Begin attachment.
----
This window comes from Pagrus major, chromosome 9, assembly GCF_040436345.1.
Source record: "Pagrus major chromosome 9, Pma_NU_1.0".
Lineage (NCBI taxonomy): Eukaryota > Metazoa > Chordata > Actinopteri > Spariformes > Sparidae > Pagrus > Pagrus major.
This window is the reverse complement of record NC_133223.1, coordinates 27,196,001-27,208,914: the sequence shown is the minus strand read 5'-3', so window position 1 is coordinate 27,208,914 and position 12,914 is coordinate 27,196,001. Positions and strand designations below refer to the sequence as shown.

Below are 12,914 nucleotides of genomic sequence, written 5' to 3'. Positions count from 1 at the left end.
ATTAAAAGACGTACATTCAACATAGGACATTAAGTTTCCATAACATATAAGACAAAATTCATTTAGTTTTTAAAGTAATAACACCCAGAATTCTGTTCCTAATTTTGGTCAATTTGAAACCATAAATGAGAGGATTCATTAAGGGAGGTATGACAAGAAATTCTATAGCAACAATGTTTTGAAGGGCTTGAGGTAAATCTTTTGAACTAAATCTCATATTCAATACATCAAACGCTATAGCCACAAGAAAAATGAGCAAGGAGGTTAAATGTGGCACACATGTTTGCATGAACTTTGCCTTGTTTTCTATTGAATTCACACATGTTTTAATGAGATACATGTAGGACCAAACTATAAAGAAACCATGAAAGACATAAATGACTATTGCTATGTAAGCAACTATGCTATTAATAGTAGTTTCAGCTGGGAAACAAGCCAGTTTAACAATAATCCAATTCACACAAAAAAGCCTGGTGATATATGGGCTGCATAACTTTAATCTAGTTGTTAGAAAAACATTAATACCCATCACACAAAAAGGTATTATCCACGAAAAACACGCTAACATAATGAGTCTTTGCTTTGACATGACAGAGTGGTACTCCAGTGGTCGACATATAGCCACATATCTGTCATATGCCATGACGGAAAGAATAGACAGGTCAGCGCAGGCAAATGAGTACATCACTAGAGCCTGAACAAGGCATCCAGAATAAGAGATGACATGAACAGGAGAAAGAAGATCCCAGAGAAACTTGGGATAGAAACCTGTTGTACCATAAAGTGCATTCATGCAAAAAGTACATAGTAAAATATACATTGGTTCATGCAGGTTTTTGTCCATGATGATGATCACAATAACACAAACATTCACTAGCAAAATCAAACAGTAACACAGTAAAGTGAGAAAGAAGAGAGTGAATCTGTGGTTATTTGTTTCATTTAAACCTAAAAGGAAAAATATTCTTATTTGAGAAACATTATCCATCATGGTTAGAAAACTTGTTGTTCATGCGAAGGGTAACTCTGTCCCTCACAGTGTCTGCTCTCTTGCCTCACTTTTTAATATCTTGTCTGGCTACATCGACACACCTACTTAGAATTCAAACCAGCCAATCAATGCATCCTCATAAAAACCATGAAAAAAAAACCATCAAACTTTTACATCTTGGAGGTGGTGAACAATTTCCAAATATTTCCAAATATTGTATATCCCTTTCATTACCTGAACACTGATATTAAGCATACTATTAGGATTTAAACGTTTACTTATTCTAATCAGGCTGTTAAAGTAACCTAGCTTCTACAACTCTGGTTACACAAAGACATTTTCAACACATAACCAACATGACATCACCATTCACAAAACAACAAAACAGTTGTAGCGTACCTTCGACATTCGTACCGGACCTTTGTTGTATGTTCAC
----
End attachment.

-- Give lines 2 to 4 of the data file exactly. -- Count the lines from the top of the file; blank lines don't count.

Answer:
Source record: "Pagrus major chromosome 9, Pma_NU_1.0".
Lineage (NCBI taxonomy): Eukaryota > Metazoa > Chordata > Actinopteri > Spariformes > Sparidae > Pagrus > Pagrus major.
This window is the reverse complement of record NC_133223.1, coordinates 27,196,001-27,208,914: the sequence shown is the minus strand read 5'-3', so window position 1 is coordinate 27,208,914 and position 12,914 is coordinate 27,196,001. Positions and strand designations below refer to the sequence as shown.